While still restrained to a certain extent (huge bail and electronic bracelet), Julian Assange will be able to go out walking in the grounds of Ellingham Hall in Bungay (Suffolk). This stately home belongs to the British TV journalist Vaughan Smith, who's a friend and supporter of Assange. Smith is the owner of London's Frontline Club, near Paddington station, whose self-proclaimed mission consists of "championing independent journalism".
Most prisons are not as nice. At present, the grounds are not quite as green, and there's snow on the lawns. In any case, Julian is a special prisoner. A sort of Count of Monte Cristo.
Strictly speaking, he's not a prisoner at all. Not even a clearly-accused suspect of anything less trifling than one-night-stands with groupies that got screwed up... Julian more so than the mindless groupies, who should be able to take better care of themselves.
I was shocked to learn that it was the British, not the Swedes, who had been determined to keep Julian Assange in jail [link]. Were Australian governmental authorities worried about this unexpected behavior on the part of our "motherland"? Well, yes, I have the impression that Kevin Rudd has been trying to do his bit (maybe a rather little bit, as a consequence of his demotion from power) to inject some clarity into this affair. Meanwhile, what is Julia Gillard doing to protect the rights of her limply-accused compatriot? I don't know. Maybe, one of these days, she'll tell us.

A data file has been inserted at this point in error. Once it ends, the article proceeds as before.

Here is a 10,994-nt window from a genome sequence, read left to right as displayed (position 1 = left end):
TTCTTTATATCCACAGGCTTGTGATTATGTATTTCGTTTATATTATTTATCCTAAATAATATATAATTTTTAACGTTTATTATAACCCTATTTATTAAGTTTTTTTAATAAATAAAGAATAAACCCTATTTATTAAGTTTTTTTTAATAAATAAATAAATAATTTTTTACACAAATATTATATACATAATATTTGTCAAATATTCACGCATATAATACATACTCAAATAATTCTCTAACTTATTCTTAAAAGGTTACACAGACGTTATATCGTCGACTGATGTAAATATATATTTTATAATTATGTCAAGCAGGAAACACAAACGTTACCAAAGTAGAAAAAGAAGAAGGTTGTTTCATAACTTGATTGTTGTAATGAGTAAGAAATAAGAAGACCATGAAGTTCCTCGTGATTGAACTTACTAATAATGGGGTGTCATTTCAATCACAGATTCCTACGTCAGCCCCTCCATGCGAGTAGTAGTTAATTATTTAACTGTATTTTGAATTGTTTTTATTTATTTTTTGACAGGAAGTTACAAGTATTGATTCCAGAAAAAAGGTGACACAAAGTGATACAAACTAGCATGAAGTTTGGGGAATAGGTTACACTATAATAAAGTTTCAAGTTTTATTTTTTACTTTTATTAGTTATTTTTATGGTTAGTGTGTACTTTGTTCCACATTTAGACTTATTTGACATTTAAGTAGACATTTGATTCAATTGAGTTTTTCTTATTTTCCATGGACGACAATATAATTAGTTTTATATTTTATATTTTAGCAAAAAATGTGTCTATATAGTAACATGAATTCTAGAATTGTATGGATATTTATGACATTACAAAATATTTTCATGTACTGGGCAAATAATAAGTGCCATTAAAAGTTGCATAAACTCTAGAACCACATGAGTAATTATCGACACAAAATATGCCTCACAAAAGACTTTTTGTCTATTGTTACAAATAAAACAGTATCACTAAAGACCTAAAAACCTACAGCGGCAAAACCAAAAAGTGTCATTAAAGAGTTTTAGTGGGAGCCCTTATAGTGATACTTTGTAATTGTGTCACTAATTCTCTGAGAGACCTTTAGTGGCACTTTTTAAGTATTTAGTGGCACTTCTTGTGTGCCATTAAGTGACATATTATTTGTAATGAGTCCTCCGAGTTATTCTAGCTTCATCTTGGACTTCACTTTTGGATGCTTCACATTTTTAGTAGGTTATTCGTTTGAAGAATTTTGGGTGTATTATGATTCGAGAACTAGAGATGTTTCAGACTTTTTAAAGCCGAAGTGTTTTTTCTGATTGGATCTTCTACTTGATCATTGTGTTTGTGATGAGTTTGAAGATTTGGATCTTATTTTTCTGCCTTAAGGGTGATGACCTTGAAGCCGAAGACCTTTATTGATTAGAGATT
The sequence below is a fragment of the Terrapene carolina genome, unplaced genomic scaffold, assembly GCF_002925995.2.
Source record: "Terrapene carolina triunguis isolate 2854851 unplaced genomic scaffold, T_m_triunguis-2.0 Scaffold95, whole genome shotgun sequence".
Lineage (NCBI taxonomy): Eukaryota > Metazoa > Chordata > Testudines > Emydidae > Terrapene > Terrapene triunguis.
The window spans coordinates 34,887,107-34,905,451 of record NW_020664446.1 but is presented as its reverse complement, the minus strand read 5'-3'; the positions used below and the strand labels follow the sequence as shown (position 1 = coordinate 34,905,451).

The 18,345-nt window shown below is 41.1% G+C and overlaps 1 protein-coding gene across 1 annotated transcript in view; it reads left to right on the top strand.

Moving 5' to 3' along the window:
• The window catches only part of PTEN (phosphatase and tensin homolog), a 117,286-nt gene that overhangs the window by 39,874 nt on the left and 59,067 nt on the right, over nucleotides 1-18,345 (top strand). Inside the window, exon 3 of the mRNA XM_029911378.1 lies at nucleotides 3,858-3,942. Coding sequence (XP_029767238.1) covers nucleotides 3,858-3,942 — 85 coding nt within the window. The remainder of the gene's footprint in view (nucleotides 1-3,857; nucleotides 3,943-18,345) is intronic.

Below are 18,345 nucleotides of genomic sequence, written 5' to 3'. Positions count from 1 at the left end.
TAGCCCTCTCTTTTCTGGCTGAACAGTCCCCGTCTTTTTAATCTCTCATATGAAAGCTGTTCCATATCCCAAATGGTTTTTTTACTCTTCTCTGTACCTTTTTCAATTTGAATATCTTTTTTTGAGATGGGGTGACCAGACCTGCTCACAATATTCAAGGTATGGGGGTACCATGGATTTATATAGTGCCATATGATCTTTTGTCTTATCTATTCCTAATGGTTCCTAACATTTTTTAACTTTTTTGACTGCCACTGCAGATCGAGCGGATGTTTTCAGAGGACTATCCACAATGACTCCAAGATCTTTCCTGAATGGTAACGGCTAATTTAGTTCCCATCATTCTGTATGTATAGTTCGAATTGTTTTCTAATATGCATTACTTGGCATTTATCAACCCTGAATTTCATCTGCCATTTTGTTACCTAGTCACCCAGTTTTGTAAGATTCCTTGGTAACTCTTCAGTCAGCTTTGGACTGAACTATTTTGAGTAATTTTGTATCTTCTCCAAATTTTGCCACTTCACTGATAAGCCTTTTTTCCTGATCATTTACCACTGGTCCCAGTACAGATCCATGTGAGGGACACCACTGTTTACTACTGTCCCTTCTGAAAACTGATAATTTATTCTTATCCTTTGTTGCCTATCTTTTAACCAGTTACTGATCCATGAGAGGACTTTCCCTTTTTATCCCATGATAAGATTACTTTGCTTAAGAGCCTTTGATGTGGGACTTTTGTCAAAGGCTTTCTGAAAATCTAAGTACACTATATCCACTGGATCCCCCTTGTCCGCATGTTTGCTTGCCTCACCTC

FOOTNOTE: Many people have confused the home of Vaughan Smith with another Ellingham Hall located at Chathill up in Northumberland. I myself made this mistake yesterday, for ten minutes or so. This other Ellingham Hall (which, I repeat, has absolutely nothing to do with the place down in Suffolk where Julian Assange is staying) is a luxurious country house located up towards the Scottish border [website], which has become a popular venue for corporate events, weddings and special occasions.